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I've got a list which has many entries of two different formats:

Generated Request {some text} easy level group X
---or---
easy level group X {some text}

where X is a number between 1-6 digits long.

I'm trying to go through that file line by line and reduce down everything to just "group X" on each line (so that I can then compare it to another file).

I'll post my attempt below so you can join me in laughing at it, but I'm just picking up the basics of bash, awk and sed, so I apologize now for this assault on good scripting...

for line in $(< abc.txt);do
  if [ ${line:0:2} == "Ge" ] then
  awk '{print $8,$9}' $line >> allgood.txt
  elif [ ${line:0:2} == "ea" ] then
  awk '{print $3,$4}' $line >> allgood.txt
  fi
done

The attempted logic was, if it starts with "Ge", then extract phrases $8 and $9 and append to a file. If it starts with "ea", then extract phrases $3 and $4 and append to the same file. However, this doesn't work at all.

Any thoughts?

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2 Answers 2

up vote 3 down vote accepted

The simplest approach for this problem is to use grep:

grep -o 'group [0-9]*' file

The -o option displays only the matching part of the line.


You never have to use bash to loop over every line in a file then pass the line to awk as this is exactly how awk works, it iterates over each line and applies the relevant blocks. Here is an approach using your logic in pure awk:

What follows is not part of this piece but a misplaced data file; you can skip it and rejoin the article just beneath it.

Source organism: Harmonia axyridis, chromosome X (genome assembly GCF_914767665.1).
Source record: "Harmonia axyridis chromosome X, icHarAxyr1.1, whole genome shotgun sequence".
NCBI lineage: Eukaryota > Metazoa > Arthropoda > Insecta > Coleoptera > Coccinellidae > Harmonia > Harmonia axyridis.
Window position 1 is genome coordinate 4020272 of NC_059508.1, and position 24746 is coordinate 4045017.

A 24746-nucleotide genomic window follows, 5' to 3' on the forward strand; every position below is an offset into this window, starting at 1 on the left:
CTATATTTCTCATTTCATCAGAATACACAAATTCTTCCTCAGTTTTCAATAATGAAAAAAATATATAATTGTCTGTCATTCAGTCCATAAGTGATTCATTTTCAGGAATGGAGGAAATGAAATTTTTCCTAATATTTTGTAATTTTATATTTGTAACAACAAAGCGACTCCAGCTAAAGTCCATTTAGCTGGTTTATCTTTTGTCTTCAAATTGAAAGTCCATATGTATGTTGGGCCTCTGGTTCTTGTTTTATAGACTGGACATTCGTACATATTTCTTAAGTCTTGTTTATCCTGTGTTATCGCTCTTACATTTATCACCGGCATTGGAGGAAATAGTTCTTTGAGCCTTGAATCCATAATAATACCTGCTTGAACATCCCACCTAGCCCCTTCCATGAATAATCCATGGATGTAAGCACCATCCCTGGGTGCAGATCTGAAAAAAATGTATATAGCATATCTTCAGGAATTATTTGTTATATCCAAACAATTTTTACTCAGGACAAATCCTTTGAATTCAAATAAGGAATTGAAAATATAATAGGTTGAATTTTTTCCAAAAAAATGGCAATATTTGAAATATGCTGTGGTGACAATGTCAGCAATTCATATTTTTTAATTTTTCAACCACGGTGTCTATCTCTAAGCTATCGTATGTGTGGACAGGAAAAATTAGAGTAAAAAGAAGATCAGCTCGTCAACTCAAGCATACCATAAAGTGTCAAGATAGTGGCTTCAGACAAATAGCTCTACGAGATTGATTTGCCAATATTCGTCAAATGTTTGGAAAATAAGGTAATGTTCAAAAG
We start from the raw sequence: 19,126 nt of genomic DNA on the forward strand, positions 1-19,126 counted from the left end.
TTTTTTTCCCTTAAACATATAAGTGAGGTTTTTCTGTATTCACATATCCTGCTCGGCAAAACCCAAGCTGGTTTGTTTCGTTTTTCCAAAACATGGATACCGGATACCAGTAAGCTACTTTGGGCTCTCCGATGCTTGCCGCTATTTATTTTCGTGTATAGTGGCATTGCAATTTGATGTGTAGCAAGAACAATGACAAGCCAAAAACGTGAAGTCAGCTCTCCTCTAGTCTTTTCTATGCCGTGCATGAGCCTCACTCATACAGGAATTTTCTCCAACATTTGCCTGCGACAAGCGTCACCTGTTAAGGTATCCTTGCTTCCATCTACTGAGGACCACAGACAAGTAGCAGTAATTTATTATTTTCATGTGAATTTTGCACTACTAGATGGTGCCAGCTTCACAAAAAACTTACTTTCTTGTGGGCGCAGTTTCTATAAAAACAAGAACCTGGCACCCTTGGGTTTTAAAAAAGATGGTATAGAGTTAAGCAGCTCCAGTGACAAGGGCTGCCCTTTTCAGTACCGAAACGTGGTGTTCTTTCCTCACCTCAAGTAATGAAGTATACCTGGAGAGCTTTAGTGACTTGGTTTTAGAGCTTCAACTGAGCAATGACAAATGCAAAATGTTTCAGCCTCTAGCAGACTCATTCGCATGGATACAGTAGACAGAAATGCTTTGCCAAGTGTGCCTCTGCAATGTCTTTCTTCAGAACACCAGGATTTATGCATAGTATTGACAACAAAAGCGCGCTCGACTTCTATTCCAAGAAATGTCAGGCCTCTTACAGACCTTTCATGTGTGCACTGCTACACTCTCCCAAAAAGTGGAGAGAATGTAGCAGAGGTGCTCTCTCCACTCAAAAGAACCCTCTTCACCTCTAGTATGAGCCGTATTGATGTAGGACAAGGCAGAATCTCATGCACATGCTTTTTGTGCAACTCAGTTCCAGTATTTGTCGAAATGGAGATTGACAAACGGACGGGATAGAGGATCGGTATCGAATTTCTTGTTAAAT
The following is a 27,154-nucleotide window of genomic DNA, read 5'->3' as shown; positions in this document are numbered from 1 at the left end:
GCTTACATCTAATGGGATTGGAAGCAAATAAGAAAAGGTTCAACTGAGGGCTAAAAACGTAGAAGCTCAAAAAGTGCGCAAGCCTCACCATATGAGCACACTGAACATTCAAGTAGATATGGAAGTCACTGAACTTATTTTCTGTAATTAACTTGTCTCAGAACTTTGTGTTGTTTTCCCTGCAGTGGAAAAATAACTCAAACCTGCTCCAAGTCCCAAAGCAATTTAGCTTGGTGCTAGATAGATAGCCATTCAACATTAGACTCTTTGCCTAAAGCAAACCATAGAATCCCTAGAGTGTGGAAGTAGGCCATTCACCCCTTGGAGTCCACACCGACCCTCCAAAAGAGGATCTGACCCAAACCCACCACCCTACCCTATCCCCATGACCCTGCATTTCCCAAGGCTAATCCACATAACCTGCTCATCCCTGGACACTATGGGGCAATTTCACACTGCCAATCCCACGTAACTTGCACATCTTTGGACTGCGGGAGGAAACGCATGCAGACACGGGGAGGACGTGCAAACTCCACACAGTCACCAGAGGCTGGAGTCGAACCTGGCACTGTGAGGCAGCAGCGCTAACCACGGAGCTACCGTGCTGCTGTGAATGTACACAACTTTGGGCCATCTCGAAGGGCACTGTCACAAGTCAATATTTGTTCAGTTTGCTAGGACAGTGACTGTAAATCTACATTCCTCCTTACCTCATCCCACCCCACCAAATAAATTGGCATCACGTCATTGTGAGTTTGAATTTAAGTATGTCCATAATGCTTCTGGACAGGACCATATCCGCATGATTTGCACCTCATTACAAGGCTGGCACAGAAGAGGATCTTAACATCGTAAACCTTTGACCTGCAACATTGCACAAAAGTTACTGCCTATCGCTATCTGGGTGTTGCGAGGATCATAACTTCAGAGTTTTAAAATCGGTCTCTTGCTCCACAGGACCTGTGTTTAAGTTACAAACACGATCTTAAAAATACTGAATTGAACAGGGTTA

awk '/^Ge/{print $8,$9}/^ea/{print $3,$4}' file
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You can do this with "while read" and avoid awk if you prefer:

while read a b c d e f g h i; do 
  if [ ${a:0:2} == "Ge" ]; then 
    echo $h $i >> allgood.txt; 
  elif [ ${a:0:2} == "ea" ]; then
    echo $c $d >> allgood.txt;
  fi;
done < abc.txt

The letters represent each column, so you'll need as many as you have columns. After that you just output the letters you need.

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This is a useless use of cat it should be replace with done < abc.txt. –  iiSeymour Apr 26 '13 at 23:00
    
Good call. Thank you. –  Alec Bennett Apr 26 '13 at 23:05

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